Can Married Couples Have Separate American Express Bluebird Accounts?

by on January 26, 2014 · 9 comments

in American Express, Amex Bluebird, Prepaid/ Reloads, Sunday Reader Questions, Video Blog Post

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TPG reader Eric asked me a question about Amex Bluebird via Facebook:

“Can my wife and I have separate Bluebird accounts and purchase separate Vanilla Reloads?”

I’ve written a lot about the Amex Bluebird, which is a checking/debit account alternative that you can fund with Vanilla Reloads – prepaid cards that you can purchase at a variety of retailers using a points-earning credit card and then load the value of that Vanilla reload into your Bluebird account. Then from there, you can issue checks, pay bills and transfer money, just like you would from a checking account.

So Eric wants to know if he and his wife can have separate Bluebird accounts from which they pay the same kinds of bills – and the answer is yes. In fact, it absolutely makes sense to have two Bluebird accounts because there is a $5,000 monthly limit on the amount of money you can put into your Bluebird account from Vanilla Reloads. So with two Bluebird accounts, you up that limit to $10,000 between the two of you. But why stop there? If you have kids who are old enough to get a Bluebird account, you can get the whole family in on the action and up your points-earning power even more.

Vanilla Reload cards can be used to fund prepaid cards like the Amex Bluebird.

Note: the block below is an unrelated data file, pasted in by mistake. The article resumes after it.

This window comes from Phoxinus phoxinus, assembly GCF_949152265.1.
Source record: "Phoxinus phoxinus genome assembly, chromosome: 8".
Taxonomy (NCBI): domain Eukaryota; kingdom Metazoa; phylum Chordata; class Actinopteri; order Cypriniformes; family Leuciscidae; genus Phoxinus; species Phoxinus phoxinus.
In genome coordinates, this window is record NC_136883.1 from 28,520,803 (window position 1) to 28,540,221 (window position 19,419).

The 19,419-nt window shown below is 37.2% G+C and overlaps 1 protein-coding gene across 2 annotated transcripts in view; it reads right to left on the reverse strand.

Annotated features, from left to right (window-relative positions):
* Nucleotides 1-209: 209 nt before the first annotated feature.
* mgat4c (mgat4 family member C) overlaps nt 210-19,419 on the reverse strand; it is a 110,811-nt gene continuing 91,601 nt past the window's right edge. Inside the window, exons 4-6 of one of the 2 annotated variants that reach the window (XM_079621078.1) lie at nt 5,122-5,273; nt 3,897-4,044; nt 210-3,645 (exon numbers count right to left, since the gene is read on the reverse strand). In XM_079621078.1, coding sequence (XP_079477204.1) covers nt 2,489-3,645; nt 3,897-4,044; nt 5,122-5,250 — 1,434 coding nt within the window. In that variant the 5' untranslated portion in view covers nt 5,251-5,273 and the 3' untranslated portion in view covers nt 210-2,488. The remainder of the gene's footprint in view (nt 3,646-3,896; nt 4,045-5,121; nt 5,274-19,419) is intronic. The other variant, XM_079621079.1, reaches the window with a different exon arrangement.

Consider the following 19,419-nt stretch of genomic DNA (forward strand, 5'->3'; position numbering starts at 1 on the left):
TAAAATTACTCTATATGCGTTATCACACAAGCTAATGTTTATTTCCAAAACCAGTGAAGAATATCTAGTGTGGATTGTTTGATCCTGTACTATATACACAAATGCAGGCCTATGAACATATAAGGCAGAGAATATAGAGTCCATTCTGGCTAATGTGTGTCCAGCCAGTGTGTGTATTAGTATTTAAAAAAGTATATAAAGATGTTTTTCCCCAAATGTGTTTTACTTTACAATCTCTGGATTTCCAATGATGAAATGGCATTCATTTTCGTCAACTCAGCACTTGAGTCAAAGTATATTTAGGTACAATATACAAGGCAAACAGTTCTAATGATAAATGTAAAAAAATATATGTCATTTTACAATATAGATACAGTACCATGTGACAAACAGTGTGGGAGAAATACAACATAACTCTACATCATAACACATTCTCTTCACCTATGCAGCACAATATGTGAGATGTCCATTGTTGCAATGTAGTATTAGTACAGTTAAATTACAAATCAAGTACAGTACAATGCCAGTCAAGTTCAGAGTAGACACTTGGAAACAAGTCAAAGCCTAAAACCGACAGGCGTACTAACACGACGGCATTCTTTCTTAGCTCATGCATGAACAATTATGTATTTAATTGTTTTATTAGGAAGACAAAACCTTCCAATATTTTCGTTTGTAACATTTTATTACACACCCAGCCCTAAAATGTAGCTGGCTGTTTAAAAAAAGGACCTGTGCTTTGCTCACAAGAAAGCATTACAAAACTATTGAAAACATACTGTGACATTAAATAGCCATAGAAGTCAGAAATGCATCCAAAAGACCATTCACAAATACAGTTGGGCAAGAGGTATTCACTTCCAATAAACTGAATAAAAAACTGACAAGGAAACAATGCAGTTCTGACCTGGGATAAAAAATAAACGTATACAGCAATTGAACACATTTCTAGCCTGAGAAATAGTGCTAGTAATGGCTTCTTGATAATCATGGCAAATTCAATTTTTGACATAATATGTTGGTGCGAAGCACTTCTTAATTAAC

Vanilla Reload cards can be used to fund prepaid cards like the Amex Bluebird.

For more information on Bluebird, check out these posts:

Bluebird From American Express – The Basics
Maximizing American Express Bluebird FAQ’s
Maximizing Prepaid / Reloadable and Reload Cards For Points And Miles – Choosing Which Credit Card To Use
Maximizing Prepaid and Reload Cards For Points and Miles
CVS Raises Daily Vanilla Reload Purchase Limit to $5,000
Maximizing Reload Cards – Vanilla vs. GreenDot vs. ReloadIt
My Permanent Amex Bluebird Card is Active and the Points Are Flying

Let me know if you have any other questions by messaging me on Facebook, Tweeting me or emailing me at [email protected]

Disclaimer: The responses below are not provided or commissioned by the bank advertiser. Responses have not been reviewed, approved or otherwise endorsed by the bank advertiser. It is not the bank advertiser's responsibility to ensure all posts and/or questions are answered.

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  • LarryInNYC

    How old does a child have to be in order to be entitled to a Bluebird account?

  • PhatMiles


  • James

    Thanks alot for everything,

    Quick question for TPG, I have many different credit cards open (10), as well as 3 bluebird cards (brother and sister). Is it bad for me if I only spend at cvs on certain cards. So my billing cycle ONLY has charges from cvs with the vannilla reloads only?

  • Mike

    How about tax implications? If person A purchases vanilla reloads and deposits them into person B’s account. Then person B sends that money to person A via bank transfer in Bluebird?

  • sam

    Me and my wife have seperate bluebird accounts with no problem

  • Jon

    No tax implications. It’s a wash. The IRS doesn’t track this kind of stuff nor do they care.

  • iahphx

    Unless it’s just changed, that’s very wrong. It’s 18.

  • benn

    are there any banks( that flag your account if you do too much spending thru buying vanilla reloads or is it a totally safe method to reach a spending threshold ? thanks.

  • Rick

    I think you can have a BB sub account at 13, but need to be 18 to open your own.

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